Human rights must particularly protect the weak, women and children. As a woman and as foreign minister of my country I have always spoken out in favour of the rights of women and against the frequently terrible infringements of them, such as genital mutilation, stoning of women, enslaving and trading women and girls on the sex markets, etc. These horrendous practices must stop! And there is reason for hope: Today is a good day for women’s rights. News has reached us that Ms Armina Laval was acquitted by a Nigerian court. I am very happy about this outcome.

Let us remind ourselves that the all-important fight against terrorism must not entail a lessening of hard fought-for human rights standards.

Mr. President,

Austria has over the years and under the guidance of the Secretary General placed great importance on a comprehensive Dialogue of Cultures and Civilizations. This November I will host a second media seminar on the topic of "Cultural diversity, the Quest for Common Moral Ground and the Public Role of the Media", exploring how the free media can contribute to cultural understanding and respect.

A seminal event in the context of this Dialogue was the first ever conference of European Islamic leaders in Austria in June of this year, which adopted a strongly worded declaration in support of tolerance.

Other soft but very real threats are HIV/Aids and other contagious diseases, which are not only a health problem but a societal problem, an impediment to development and a major security concern. We have to see the fight against these scourges of humanity also as an issue of human rights, of education and of fighting poverty. In view of the action urgently needed Austria is prepared to finance UNICEF's Project on Expanded and Innovative HIV/AIDS Prevention Focusing on Youth in Ethiopia.

To mention one more soft threat that all too frequently turns into hard facts, the proliferation of small arms and light weapons, antipersonnel landmines and unexploded ordnances; they kill millions every year. Austria is honored to take the chair of the first review conference of the landmine ban treaty to be held in 2004 in Nairobi.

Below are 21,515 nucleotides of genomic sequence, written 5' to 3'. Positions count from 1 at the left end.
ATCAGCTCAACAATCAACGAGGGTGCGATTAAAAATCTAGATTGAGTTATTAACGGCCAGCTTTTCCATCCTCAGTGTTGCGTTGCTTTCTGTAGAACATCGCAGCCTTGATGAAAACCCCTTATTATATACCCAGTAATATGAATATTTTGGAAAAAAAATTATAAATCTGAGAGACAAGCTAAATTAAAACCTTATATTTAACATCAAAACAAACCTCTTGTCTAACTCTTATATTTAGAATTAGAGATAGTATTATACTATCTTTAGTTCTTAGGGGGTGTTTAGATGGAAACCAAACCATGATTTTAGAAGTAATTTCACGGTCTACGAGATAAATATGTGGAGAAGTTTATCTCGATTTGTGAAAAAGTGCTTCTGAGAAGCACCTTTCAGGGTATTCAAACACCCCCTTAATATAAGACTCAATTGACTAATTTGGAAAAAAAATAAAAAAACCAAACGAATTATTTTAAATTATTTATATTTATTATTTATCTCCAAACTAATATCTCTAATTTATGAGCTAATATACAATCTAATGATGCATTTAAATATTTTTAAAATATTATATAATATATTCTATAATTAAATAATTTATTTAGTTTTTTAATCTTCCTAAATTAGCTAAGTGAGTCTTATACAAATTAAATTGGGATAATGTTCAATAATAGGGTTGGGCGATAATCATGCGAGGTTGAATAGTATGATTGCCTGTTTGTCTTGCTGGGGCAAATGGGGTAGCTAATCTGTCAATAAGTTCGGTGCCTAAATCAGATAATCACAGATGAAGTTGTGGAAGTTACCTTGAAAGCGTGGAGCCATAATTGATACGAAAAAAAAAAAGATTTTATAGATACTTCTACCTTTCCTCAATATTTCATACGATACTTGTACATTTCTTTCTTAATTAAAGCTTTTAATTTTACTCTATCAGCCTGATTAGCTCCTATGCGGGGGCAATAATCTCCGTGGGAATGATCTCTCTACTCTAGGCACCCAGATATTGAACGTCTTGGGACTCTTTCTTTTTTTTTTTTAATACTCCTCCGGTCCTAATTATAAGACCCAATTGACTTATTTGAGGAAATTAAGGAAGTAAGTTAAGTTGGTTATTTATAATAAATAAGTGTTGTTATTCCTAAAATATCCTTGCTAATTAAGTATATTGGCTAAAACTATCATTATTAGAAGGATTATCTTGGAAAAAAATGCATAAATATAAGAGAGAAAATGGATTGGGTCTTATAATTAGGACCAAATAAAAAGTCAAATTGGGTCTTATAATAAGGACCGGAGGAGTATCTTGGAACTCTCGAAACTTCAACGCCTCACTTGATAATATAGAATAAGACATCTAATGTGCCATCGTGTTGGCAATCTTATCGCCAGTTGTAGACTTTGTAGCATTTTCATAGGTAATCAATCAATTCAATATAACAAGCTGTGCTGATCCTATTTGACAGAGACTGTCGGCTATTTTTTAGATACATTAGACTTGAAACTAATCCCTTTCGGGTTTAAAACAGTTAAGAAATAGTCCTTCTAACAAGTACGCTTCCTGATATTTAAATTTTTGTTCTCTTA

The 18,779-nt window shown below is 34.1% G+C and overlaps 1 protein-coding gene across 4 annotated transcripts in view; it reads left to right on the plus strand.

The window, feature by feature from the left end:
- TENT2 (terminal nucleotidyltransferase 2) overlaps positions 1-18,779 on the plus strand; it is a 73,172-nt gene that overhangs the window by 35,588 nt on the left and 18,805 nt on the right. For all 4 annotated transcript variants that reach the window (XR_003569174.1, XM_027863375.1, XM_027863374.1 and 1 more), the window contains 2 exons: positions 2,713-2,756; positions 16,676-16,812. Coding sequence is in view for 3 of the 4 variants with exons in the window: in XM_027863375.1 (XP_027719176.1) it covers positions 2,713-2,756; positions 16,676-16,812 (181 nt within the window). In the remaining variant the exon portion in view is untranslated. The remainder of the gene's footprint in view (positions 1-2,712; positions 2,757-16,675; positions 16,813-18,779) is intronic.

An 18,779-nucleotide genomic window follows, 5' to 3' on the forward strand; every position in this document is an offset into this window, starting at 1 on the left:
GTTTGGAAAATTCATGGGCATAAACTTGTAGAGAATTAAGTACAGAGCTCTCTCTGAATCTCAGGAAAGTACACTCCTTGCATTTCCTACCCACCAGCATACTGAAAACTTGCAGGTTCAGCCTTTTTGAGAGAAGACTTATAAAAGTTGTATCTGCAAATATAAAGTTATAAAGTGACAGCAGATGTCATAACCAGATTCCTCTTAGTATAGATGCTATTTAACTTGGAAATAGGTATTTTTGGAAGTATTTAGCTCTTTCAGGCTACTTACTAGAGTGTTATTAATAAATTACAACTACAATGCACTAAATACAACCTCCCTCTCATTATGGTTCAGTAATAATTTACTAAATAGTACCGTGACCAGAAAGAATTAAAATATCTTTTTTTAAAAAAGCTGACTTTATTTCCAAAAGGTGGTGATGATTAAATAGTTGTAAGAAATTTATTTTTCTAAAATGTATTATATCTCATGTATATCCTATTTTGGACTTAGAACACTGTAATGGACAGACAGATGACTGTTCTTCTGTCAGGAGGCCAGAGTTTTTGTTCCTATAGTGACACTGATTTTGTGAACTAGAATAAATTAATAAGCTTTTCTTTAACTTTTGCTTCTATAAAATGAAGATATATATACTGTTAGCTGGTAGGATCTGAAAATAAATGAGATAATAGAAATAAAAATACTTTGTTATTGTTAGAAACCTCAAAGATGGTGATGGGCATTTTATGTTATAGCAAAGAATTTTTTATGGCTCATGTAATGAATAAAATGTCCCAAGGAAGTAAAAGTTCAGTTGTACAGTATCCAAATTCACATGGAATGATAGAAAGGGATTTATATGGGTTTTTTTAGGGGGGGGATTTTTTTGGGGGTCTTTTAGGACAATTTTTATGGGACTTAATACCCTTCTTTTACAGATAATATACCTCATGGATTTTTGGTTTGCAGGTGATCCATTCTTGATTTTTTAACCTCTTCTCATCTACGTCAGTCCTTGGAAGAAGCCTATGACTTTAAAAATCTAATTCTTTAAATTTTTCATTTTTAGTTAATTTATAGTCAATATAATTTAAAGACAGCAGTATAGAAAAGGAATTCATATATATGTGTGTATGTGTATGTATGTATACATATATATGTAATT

Mr. President,

How can we contribute to stability in the regions of the world? Europe has its own experience with creating a zone of stability and welfare. The signing of the EU accession treaty with 10 new prospective members in April of this year is an important contribution to security on our continent. The strategy of the EU is also geared to exporting this peace dividend to the new neighbors of the enlarged EU, further to the East, Southeast and in the Mediterranean region.

Let me highlight one encouraging event from this region, which I could witness from a close vantage point, when I visited Belgrade not even two weeks ago. I am talking about the important gesture of President Marovic of Serbia and Montenegro and of President Mesic of Croatia, apologizing on behalf of their citizens, who have committed acts of violence against each other in recent history.

Mr. President,

The vision of global solidarity, collective security and a global culture of human rights are rooted in the purposes and principles of the United Nations Charter and of the Universal Declaration of Human Rights. I am grateful to the Secretary-General for his courage and leadership to engage us in an honest, future-oriented debate.

The time to act is now. I can again assure you, Mr. Secretary-General, that Austria supports you in this important endeavor.

Thank you Mr. President!